If India wants to invite foreign investors, it also needs to have favourable land acquisition policies. Land acquisition in the country is a state subject and most of the states have varying policies. For example, in the state of West Bengal, you must have heard of syndicate – where the local party man takes care of everything with regard to the law and supplying the building material. Because of that, the cost of setting up factories escalates. So, the state should ensure that there should be a law in place to facilitate easier land acquisition and contract enforcement.

iii. Labour reforms

Labour is a concurrent subject, i.e., it falls under the jurisdiction of both the Union & the State governments. Although the Central government has done its bit of work, it is the state governments that need to do their share of labour reforms. For example, while some states like Andhra Pradesh & Rajasthan have done quite a bit of labour reforms, there are others which have not done much.

Labour reforms are essential for making India a global manufacturing hub. This is quite lucid from the Chinese experience. While China was successful, it was very strict in terms of contract enforcement. For example, when it comes to labour, there is no concept of human rights. India, on the other hand, being a democracy, respects the voice of trade unions. This hampers productivity. While India cannot go to that extent, it must adopt some business-friendly measures in terms of land, labour and contract enforcement to attract foreign investors.

To sum up, if these three facets are taken care of, then quite a few industries could emerge as viable ventures for foreign companies to invest in. These include semi-conductors and electronics like mobile phones. For example, Apple is thinking of shifting its production base out of China and hopefully, some of that investment will come here.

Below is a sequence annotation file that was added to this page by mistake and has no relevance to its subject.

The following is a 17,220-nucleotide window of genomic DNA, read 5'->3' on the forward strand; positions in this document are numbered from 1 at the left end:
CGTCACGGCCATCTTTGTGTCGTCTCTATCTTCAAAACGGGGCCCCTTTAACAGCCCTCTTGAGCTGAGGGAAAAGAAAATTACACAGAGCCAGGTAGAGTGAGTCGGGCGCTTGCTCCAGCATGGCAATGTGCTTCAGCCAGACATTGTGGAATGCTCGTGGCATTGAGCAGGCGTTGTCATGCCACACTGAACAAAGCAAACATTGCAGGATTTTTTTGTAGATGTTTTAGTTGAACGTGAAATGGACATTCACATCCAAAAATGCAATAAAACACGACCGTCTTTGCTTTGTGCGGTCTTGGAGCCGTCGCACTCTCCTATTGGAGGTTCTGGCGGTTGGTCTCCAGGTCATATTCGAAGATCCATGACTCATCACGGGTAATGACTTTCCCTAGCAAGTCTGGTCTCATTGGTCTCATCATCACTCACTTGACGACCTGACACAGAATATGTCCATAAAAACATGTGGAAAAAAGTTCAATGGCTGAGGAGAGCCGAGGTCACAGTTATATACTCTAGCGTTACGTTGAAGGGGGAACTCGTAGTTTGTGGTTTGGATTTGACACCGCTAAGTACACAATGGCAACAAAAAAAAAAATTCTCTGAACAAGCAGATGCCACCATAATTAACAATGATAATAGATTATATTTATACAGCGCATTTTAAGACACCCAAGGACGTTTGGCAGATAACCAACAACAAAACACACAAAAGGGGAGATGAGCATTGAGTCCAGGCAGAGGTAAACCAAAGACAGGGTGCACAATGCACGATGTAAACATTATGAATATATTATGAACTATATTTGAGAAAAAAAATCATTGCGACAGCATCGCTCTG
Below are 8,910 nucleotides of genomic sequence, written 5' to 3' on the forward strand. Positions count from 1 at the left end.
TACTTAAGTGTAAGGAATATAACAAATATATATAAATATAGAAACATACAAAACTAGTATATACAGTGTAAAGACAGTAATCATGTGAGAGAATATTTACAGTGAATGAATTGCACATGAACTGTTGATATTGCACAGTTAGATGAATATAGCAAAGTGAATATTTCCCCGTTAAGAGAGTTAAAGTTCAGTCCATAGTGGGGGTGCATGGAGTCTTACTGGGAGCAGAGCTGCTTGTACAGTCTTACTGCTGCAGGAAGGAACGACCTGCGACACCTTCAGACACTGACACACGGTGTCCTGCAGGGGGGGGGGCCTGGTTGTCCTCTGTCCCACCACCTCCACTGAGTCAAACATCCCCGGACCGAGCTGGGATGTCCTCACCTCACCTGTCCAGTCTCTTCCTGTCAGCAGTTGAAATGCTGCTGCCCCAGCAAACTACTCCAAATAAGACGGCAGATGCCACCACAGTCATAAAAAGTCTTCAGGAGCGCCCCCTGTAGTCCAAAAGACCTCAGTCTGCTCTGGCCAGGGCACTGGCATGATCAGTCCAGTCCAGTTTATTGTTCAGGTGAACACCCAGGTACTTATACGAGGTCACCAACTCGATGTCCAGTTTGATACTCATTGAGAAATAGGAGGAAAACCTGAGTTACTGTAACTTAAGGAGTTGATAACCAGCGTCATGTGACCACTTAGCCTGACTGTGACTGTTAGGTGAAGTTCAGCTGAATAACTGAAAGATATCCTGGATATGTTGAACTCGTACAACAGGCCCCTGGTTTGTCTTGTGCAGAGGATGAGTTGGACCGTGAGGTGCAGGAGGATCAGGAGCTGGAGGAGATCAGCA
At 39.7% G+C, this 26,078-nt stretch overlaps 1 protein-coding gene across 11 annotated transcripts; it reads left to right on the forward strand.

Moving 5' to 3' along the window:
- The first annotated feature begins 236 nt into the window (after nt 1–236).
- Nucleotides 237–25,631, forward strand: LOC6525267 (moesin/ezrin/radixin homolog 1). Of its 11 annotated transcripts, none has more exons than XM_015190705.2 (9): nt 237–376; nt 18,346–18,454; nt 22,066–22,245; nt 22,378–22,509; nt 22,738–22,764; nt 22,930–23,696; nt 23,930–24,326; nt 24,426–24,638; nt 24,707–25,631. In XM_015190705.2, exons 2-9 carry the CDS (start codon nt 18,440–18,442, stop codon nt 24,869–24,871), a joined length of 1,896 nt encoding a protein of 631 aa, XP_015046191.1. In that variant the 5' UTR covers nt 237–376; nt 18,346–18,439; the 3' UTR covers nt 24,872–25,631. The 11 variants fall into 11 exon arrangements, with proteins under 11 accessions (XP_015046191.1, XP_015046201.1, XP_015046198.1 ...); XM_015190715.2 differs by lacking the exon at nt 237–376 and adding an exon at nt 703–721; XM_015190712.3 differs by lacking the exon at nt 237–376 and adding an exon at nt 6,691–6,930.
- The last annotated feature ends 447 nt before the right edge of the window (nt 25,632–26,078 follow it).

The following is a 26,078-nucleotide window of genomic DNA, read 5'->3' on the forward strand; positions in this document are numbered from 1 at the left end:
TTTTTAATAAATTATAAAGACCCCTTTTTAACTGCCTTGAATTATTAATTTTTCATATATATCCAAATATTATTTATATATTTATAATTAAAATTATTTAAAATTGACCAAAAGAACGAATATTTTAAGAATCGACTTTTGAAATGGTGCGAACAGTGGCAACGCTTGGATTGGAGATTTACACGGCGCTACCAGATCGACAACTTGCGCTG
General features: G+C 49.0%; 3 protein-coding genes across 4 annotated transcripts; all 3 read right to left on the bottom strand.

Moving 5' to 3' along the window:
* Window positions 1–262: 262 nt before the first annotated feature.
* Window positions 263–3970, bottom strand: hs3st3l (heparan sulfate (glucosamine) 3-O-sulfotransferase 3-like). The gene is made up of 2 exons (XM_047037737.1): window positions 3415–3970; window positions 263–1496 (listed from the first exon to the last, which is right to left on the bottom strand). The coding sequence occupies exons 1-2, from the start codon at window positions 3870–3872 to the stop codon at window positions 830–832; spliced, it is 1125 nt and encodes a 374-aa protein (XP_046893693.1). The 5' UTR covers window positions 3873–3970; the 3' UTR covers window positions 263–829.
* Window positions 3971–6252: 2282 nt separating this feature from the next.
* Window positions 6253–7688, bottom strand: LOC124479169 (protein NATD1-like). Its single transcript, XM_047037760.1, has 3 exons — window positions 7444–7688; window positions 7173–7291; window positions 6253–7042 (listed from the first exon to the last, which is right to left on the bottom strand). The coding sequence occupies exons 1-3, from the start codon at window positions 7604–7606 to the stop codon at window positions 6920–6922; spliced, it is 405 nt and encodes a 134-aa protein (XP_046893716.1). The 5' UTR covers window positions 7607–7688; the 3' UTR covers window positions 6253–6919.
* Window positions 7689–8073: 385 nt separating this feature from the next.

At the same time, India can establish its global supremacy in industries like pharmaceuticals, which has a number of home-grown brands like Dr. Reddy’s. Similarly, automobiles and telecommunication are also some of the sectors that could benefit from this development.


Professor Nilanjan Banik has a degree in economics from Delhi School of Economics, India; and Utah State University, USA. His work focus on the application of econometrics in issues relating to international trade and development economics. Professor Banik has project experience with KPMG, India; Australian Department of Foreign Affairs and Trade, Australia; Laffer Associates, USA; Ministry of Commerce, Government of India; RIS and ICRIER, New Delhi; Center for Economic Policy Research, UK; Asian Development Bank Institute, Tokyo; Asian Development Bank, Manila; Copenhagen Consensus, Denmark; UNESCAP-ARTNeT, Thailand, Australia India Institute, University of Melbourne; and World Trade Organization, Geneva. He has teaching experience with Utah State University, USA; University of Durham, UK; University of Greenland, Nuuk; Institute for Financial Management and Research, Chennai; Indian Institute of Management (campus at Indore, Rohtak, Nagpur, and Ranchi); Mahindra Ecole Centrale, Hyderabad; Madras School of Economics; and Reserve Bank Staff College, Chennai. He has publication in reputed journals such as International Review of Economics and Finance, Empirical Economics, Review of Development Economics, etc. He also has the distinction of writing editorials for all major English dailies in India, and has written over 175 editorials including the ones at Wall Street Journal and Huffington Post. The views expressed here are his own.